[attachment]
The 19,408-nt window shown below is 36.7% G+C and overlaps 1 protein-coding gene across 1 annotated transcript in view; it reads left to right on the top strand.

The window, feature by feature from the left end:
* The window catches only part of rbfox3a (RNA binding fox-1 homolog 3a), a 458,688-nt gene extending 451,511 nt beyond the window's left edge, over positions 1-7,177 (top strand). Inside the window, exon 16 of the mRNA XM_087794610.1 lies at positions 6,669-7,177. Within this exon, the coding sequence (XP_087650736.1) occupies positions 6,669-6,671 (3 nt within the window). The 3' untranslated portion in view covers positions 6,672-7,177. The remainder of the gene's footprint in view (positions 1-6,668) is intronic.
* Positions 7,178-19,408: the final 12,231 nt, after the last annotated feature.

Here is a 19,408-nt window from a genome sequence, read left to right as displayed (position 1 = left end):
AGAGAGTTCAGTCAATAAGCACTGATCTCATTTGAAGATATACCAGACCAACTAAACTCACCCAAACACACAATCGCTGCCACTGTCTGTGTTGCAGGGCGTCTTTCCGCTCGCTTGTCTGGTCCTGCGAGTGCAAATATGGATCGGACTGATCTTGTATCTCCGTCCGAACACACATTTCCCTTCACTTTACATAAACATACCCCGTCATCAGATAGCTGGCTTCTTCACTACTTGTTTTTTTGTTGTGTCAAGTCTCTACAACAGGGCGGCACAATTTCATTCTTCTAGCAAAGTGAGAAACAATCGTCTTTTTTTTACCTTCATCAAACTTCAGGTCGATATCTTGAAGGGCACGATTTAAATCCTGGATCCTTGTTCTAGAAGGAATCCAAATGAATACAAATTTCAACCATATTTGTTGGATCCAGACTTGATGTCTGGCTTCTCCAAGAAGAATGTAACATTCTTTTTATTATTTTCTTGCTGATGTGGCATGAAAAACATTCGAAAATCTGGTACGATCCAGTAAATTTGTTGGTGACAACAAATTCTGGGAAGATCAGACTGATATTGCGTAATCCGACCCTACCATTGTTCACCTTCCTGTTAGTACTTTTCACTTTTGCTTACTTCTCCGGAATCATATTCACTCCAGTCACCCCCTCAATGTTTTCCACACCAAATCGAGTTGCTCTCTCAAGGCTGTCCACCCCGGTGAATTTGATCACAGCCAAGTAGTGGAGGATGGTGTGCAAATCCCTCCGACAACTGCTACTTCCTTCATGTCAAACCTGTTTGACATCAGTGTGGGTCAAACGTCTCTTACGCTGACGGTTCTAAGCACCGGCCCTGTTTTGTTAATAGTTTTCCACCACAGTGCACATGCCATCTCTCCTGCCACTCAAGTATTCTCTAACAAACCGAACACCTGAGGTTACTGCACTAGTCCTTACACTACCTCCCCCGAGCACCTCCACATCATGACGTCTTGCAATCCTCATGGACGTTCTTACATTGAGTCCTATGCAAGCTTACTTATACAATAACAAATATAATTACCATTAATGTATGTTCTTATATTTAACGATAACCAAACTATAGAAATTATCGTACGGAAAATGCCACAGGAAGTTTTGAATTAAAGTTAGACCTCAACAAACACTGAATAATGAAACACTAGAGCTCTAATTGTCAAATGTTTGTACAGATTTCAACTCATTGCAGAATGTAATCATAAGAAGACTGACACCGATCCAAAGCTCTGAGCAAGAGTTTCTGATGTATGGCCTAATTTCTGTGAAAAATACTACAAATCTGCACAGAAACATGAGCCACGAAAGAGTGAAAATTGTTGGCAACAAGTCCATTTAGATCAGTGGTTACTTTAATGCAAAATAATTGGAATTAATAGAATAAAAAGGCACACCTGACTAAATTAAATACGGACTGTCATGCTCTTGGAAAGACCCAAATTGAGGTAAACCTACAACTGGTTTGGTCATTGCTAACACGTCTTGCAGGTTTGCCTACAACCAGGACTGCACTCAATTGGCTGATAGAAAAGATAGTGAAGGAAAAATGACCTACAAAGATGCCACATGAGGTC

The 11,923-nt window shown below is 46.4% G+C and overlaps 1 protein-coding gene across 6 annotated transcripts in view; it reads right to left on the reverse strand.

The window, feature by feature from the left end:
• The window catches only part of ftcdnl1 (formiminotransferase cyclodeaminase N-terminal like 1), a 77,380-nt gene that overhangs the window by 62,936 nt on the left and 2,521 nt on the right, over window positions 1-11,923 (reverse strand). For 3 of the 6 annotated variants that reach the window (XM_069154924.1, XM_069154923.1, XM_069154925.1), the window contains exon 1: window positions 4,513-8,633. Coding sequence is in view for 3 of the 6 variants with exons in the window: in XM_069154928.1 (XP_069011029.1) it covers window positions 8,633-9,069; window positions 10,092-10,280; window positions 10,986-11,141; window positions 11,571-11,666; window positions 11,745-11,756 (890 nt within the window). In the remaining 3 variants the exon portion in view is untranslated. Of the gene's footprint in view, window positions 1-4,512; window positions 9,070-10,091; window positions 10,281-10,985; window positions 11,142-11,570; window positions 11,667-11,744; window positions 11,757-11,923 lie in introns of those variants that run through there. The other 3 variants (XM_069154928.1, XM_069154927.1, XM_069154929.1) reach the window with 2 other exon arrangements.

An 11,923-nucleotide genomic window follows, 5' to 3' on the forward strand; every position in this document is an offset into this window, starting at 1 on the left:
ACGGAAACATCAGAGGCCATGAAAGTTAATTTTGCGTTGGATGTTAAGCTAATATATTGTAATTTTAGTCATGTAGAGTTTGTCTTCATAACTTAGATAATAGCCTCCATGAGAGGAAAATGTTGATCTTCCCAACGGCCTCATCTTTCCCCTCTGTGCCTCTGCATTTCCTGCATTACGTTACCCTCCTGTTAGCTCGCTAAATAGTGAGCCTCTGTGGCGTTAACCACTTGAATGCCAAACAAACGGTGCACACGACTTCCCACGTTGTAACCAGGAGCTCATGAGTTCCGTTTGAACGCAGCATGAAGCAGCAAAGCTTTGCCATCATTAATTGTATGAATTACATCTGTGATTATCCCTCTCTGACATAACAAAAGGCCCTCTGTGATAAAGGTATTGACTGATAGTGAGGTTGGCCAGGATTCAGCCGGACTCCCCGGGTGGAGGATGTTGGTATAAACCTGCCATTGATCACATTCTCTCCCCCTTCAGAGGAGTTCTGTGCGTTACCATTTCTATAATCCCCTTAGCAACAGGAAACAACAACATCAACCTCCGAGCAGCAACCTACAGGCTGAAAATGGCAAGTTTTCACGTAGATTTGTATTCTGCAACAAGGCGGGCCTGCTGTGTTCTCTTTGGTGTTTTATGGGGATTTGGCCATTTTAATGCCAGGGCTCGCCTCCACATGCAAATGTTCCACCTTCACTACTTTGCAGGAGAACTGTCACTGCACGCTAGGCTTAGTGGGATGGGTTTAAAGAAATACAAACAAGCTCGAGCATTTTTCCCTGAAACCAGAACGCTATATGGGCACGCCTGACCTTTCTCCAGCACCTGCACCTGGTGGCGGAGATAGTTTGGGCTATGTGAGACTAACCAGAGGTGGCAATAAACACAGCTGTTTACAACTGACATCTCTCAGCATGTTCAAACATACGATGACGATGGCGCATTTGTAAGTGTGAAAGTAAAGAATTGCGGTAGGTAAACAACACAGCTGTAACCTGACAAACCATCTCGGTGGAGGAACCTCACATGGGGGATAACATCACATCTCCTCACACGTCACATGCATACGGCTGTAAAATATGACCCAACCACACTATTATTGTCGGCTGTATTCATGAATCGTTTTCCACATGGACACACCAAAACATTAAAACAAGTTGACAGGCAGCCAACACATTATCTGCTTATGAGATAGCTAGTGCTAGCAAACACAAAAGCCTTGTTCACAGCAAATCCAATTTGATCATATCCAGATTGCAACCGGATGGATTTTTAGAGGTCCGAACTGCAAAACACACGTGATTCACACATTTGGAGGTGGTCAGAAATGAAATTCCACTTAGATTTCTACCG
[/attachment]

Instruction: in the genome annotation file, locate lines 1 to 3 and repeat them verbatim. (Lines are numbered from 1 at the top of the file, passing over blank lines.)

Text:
The 19,408-nt window shown below is 36.7% G+C and overlaps 1 protein-coding gene across 1 annotated transcript in view; it reads left to right on the top strand.

The window, feature by feature from the left end:
* The window catches only part of rbfox3a (RNA binding fox-1 homolog 3a), a 458,688-nt gene extending 451,511 nt beyond the window's left edge, over positions 1-7,177 (top strand). Inside the window, exon 16 of the mRNA XM_087794610.1 lies at positions 6,669-7,177. Within this exon, the coding sequence (XP_087650736.1) occupies positions 6,669-6,671 (3 nt within the window). The 3' untranslated portion in view covers positions 6,672-7,177. The remainder of the gene's footprint in view (positions 1-6,668) is intronic.